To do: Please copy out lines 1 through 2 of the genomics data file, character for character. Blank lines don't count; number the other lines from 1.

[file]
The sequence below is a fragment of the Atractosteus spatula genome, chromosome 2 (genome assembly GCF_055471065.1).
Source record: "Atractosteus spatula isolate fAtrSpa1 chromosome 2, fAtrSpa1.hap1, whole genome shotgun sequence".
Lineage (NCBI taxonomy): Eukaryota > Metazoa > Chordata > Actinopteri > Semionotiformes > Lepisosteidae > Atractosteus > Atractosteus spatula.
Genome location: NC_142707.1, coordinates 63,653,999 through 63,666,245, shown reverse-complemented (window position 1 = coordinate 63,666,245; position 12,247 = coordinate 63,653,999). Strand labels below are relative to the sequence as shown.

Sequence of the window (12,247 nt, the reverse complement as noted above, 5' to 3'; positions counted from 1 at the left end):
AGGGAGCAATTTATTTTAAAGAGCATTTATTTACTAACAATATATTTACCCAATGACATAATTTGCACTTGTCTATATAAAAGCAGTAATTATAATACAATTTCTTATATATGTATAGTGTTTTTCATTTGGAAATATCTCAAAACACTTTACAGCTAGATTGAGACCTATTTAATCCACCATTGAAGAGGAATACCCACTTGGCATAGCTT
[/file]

The sequence below is a fragment of the Atractosteus spatula genome, chromosome 2 (genome assembly GCF_055471065.1).
Source record: "Atractosteus spatula isolate fAtrSpa1 chromosome 2, fAtrSpa1.hap1, whole genome shotgun sequence".